Tans and Tips: Sweet 16 and Biking To Work at Donut Dip

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Today’s column is a re-run of one from a few years ago. It seems apropos to take a vacation day from one of my summer jobs. Enjoy Joyful Musers – and if you’re wearing white polyester, no doubt you’re rockin’ it.

By Susan Dromey Heeter
Joyful Musings

This week I muse joyfully on summer jobs, summer employment, summer rituals. When I turned 16 well back in the last century, my dad wished me a happy birthday followed by the words, “And now you can get a job.”

My birthday is in April so my first job was to be a summer job, a job known to many as the one that begins in June and ends in September. These are the positions that put Social Security numbers to work, introduce W-2 forms and encourage a plethora of employment experiences and opportunities.

Many first-time employees are soon to be finishing up their own summer positions here in New Hampshire. They are basking in their tans, their tips, their experiences and their learning curves.

My own stellar career began at Donut Dip.

Susan Dromey Heeter

Donut Dip is a small shop located in East Longmeadow, Mass. When I worked, the menu was simple: doughnuts and coffee. And soda was available in a cooler. I served those items while sporting a white polyester nurse-like uniform. Smoking was allowed at the counters of the “Dip,” and I’m surprised my outfit did not burst into flames from an errant spark.

At 16, I did not have a car but a bike I borrowed from my sister. She had one of the first 10-speeds, a brand known as “Free Spirit,” and it was stolen week two. I then walked to my job the rest of the summer … in my white polyester … down long, long Sumner Avenue in Springfield. It was not a pretty sight — especially after I had taken advantage of the fact that I could eat as many doughnuts as I wanted to while working. Tight white polyester was not my best look.

But looking back at this first foray into the working world, I think fondly of summer jobs. I left after that August to pursue summer jobs at Riverside Park — now Six Flags in Agawam, Mass. I worked the Starlight Express ride and learned quickly about the effects of motion sickness.

I worked a summer as a receptionist at the Springfield Registry of Deeds and was then employed several summers as a lifeguard at what was then known as Westover Air Force Base.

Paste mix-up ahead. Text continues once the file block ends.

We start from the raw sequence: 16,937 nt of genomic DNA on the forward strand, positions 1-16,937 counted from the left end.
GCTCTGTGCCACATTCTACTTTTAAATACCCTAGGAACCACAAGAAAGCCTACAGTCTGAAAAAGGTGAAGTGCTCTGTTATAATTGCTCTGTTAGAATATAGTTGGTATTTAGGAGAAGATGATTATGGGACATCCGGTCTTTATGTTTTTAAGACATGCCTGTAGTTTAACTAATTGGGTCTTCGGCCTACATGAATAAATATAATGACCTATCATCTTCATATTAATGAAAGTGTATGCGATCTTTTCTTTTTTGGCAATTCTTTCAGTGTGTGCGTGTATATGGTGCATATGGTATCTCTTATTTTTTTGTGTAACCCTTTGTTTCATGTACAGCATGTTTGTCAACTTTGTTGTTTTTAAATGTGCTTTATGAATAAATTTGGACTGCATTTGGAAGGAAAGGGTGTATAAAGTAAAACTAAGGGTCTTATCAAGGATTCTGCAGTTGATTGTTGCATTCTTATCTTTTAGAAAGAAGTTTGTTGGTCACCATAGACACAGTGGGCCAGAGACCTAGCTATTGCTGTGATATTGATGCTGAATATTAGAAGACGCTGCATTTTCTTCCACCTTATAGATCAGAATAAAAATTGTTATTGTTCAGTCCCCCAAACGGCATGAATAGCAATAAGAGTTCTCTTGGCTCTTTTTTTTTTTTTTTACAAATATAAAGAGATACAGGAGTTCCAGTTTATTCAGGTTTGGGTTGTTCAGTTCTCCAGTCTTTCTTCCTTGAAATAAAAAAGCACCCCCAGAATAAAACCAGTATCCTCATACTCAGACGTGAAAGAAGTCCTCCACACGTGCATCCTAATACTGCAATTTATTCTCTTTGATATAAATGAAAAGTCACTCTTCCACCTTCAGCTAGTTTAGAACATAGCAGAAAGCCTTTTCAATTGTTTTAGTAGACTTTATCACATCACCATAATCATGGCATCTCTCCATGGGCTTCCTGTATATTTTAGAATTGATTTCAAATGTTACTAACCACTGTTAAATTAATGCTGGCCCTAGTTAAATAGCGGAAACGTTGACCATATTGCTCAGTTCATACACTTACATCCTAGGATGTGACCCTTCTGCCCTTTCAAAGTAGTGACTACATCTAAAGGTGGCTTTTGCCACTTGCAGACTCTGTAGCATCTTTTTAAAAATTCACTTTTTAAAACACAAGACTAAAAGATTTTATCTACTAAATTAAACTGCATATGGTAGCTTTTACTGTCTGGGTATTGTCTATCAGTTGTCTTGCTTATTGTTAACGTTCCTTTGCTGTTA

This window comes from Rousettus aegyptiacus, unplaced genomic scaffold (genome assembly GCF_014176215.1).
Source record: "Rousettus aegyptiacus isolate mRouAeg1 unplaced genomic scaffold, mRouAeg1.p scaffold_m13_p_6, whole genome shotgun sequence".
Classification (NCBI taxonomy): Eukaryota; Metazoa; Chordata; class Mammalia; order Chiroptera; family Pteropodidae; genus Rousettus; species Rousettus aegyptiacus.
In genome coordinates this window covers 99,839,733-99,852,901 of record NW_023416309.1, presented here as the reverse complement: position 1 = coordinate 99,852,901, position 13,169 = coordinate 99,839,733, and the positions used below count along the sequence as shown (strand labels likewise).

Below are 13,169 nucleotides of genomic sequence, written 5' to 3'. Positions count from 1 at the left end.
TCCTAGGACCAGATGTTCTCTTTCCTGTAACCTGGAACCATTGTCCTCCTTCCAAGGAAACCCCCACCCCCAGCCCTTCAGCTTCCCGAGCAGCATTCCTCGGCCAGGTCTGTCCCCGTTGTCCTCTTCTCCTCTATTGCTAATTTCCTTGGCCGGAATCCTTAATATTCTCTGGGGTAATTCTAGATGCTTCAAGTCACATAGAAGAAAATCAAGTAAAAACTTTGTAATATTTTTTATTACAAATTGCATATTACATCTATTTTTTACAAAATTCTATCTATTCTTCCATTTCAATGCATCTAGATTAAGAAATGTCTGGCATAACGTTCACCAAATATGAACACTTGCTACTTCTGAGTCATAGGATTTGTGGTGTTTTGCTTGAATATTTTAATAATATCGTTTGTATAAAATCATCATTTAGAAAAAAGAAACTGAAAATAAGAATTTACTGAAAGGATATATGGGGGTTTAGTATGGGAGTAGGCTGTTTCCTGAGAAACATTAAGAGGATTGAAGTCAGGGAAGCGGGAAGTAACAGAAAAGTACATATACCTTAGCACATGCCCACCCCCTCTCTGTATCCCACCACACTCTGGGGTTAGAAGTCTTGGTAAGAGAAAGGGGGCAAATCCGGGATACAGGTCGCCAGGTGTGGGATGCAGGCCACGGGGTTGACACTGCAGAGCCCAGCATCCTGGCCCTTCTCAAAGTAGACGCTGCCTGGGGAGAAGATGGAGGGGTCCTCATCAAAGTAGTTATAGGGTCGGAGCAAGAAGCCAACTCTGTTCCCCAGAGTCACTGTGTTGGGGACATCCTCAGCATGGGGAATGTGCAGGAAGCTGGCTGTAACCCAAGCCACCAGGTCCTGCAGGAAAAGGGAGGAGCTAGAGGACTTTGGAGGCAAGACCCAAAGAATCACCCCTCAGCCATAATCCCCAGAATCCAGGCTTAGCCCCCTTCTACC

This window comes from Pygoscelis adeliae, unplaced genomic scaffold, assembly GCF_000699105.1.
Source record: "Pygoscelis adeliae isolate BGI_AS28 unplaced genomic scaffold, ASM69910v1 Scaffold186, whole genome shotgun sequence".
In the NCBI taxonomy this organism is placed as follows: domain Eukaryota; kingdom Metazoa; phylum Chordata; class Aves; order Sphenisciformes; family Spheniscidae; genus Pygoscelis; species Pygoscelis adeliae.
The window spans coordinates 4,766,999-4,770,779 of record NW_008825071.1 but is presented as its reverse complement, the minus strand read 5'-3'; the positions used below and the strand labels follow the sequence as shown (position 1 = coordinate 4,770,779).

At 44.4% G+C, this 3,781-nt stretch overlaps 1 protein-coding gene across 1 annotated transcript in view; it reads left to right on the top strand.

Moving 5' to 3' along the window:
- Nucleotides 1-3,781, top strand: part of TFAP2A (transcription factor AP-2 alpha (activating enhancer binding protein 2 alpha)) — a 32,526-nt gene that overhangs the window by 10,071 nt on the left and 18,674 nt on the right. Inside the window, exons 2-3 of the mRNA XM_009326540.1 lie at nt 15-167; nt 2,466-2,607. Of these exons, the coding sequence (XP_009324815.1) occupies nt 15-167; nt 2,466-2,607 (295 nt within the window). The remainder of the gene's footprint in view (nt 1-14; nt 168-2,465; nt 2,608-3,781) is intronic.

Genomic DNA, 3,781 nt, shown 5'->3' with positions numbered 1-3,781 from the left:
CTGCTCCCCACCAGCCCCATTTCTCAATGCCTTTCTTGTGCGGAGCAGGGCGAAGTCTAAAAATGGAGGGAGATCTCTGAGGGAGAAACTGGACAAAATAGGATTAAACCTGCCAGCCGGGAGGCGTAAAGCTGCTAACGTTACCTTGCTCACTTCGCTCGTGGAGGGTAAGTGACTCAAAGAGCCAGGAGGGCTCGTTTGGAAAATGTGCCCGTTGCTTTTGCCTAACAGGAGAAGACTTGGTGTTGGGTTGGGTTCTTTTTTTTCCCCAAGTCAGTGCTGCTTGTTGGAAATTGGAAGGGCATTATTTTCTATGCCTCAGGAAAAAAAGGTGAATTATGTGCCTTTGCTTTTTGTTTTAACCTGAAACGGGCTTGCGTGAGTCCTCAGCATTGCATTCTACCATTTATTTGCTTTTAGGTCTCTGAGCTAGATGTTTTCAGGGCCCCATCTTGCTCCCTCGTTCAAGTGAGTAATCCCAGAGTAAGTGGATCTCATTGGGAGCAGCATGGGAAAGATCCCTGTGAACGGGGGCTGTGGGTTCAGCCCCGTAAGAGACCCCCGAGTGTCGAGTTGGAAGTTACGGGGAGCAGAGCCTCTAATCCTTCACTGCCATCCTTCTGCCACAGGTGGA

At that job, we wore orange bathing suits — tank suits as they were referred to, “tank” being the optimal word. We were pre-”Bay Watch” lifeguards — the suits not quite what they are today — kind of the white polyester doughnut uniform of swim attire.

When I asked my brother-in-law, Mark, of his summer job experiences, his resume reflected an eclectic mix, primarily in our hometown of Springfield. He’d worked at the Department of Public Works cleaning up municipal roads and lots, pulling weeds, picking up trash. He’d worked as a zoo keeper at the Forest Park Zoo, recalling with disdain the llama named Jake with whom he’d clash.

Mark also worked as a guard at the jail, a park leader for basketball camps and as a trash collector. He spoke of collecting trash as the toughest job he’d ever had, being exhausted after 10-hour days. Mark described working with men who, even after eight hours of excruciating physical labor, would push on for overtime to bring more to their family’s table.

Mark never slept better than that summer and to this day, leaves lemonade out for those who collect his trash on hot summer days. Suffice it to say, he retired from trash collecting after that summer but never forgot the experience.

Summer jobs give us just that — amazing experiences upon which to learn what we like, what we don’t, what we hope to do when we “grow up.” My own daughter worked a job scooping ice cream one summer. She was thrilled with her tips, with her financial independence.

And what I do know is that working any summer job has never been a bad gig — no matter what the pay, the experience, the trials, the tribulations. My dad gave me the gift of learning to appreciate honest work, of appreciating a dollar well earned. But I sure am glad I was not wearing white polyester this summer.

Susan Dromey Heeter, a writer from Dover who recently let her hair go au natural white, debuts her new column “Joyful Musings” at InDepthNH.org. Dromey Heeter is a secondary Spanish Teacher at Dover High School and the mother of two teenage daughters.  Writing has been her passion since her English majoring days at the University of Massachusetts in Amherst.  Dromey Heeter has lived in The Netherlands, Alaska and currently basks in all things New England, including the frigid winters. An avid swimmer, Dromey Heeter’s great passion is to bring back body surfing as most children have no idea how to ride waves without ridiculous boogie boards. She also writes about thrift shopping and all things frugal  in a column called “Budget Vogue” for the New Hampshire Union Leader.


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